Melissa Balmain

Tune for the Prune

I wish they'd leave your name alone--
so spare and saturnine in tone,
the perfect word for kids to groan
each time that Grandma stews you.
But no: The grocers have to come
and change your label to "dried plum"
in hopes, I guess, they'll make some dumb
gourmets decide to choose you.

What's next? The raisin will be gone
once "dried grape" joins the lexicon--
and then the trend will carry on,
from house to street to diner,
as arbiters of taste and tact
get wind of this renaming act
and seize the moment to redact
some terms they wish were finer.

Although at first they'll stick with food,
rechristening to suit the mood
of those who find plain menus rude,
they'll soon march past the larder.
No word of any kind will be
exempt from faux gentility:
instead of death, we'll have "dried chi;"
instead of hate, "dried ardor."

Poor prune, of course you had no clue
they'd make a precedent of you,
but quickly now, before they do,
please grant me one small favor:
from wizened skin to rocky pit,
don't be the latest upscale hit.
A change of name can't change a bit
of your repulsive flavor.

How Unpleasant to Meet Mrs. Hughes

From the files of Sylvia Plath

How unpleasant to meet Mrs. Hughes,
Who's so thoroughly, willfully odd.
It's a wonder Ted happened to choose
Such a creature. (He's rather a god.)

Her lipstick is always a mess.
She'll go on for an hour or three
About Nazis or bees--as you'd guess,
This does not get her asked out to tea.

Her headbands aren't quite comme il faut.
(They're a match for her queer Yankee frocks.)
She knows more than a lady should know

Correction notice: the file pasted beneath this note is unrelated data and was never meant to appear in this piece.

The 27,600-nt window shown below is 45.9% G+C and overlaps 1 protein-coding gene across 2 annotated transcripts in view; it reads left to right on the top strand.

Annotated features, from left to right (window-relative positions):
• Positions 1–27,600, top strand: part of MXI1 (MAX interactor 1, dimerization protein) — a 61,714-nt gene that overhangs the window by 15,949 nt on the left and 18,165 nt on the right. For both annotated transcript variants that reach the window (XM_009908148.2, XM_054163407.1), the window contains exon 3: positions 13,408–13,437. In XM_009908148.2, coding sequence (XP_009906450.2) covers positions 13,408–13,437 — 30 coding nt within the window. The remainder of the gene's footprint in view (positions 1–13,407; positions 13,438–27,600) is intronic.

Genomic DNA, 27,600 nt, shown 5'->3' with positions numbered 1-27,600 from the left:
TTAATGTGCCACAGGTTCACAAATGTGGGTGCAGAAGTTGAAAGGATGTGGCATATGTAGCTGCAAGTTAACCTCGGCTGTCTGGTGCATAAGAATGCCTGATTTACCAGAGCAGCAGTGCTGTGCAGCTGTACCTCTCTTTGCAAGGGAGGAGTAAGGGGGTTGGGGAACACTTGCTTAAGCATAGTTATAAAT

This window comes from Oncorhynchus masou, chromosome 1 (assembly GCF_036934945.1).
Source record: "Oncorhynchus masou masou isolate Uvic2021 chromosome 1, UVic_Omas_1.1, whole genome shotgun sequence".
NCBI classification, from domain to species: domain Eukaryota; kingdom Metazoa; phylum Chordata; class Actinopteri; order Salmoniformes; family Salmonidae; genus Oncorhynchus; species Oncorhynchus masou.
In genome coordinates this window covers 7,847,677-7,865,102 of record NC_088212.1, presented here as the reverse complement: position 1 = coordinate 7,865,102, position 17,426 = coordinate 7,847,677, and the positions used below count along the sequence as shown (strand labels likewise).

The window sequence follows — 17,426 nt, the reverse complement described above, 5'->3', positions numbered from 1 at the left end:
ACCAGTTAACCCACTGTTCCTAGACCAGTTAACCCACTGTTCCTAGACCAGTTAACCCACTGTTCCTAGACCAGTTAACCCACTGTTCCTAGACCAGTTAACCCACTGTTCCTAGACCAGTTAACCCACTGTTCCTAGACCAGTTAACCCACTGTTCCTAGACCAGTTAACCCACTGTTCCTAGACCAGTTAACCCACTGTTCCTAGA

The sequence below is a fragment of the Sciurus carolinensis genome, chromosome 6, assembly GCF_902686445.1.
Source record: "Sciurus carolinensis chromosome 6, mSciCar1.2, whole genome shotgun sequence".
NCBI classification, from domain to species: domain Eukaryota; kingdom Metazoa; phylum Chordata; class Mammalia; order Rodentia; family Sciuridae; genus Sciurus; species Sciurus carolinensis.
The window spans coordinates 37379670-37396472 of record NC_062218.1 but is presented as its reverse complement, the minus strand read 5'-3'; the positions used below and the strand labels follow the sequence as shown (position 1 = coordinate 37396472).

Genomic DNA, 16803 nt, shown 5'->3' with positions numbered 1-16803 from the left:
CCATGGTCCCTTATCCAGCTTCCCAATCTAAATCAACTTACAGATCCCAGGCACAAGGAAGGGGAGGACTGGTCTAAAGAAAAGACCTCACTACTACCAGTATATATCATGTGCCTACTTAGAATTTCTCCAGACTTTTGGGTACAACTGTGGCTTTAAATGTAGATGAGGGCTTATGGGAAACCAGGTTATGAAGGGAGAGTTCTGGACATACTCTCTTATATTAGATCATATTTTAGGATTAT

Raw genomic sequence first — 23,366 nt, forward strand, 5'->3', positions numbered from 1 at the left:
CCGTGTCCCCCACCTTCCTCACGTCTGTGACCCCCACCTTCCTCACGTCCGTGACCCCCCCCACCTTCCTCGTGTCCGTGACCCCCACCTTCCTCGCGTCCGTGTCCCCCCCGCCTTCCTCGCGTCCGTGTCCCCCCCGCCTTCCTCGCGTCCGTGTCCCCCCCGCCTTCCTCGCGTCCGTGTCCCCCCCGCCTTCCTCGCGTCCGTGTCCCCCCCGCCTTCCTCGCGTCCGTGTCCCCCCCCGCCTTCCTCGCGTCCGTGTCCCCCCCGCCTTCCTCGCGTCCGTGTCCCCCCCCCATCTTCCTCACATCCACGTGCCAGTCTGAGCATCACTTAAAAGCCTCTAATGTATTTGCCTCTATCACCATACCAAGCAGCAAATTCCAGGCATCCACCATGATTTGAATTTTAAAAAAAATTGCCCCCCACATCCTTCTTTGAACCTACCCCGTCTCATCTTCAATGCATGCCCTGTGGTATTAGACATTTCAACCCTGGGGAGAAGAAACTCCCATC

Of low-voltage electrical shocks.

Come to think of it, lately she's been
More appalling than ever before.
She looks sullen and terribly thin;
If you knock, she won't answer the door.

Her complexion grows whiter and whiter.
She wears the most horrible shoes.
You can certainly tell she's a writer.
How unpleasant to meet Mrs. Hughes!


Melissa Balmain has been a featured poet in Light Quarterly; her poems have also appeared in The Spectator (UK), The Chimaera, The Formalist, Measure, and Bumbershoot. She is a two-time finalist for the Howard Nemerov Sonnet Award, and the proud winner of the 2009 Rubber Ducky Sonnet Award from the New England Shakespeare Festival. She's a director of the Foundation for Light Verse.


Melissa Balmain
Janann Dawkins
Juleigh Howard Hobson
Anjie Kokan
Jean L. Kreiling
Luann Landon
Michele Leavitt
Mary Meriam
Gail White
Holly Woodward
Marly Youmans

Mezzo Cammin is proud to announce that The Mezzo Cammin Women Poets Timeline Project, which will eventually be the largest database of women poets in the world, was launched on Saturday, March 27, 2010, at 6:00 PM at the National Museum of Women in the Arts in Washington, D.C. (Photo by Tom Field)
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Gail Biederman: I use sewing as a form of drawing, as one way to alter a surface. Thread is my line, a physical presence that hovers in space in my installations. With both a cast shadow and an edge that catches the light, thread creates multiple realities, a jumbled mix of hard and soft, the solid and the ephemeral.
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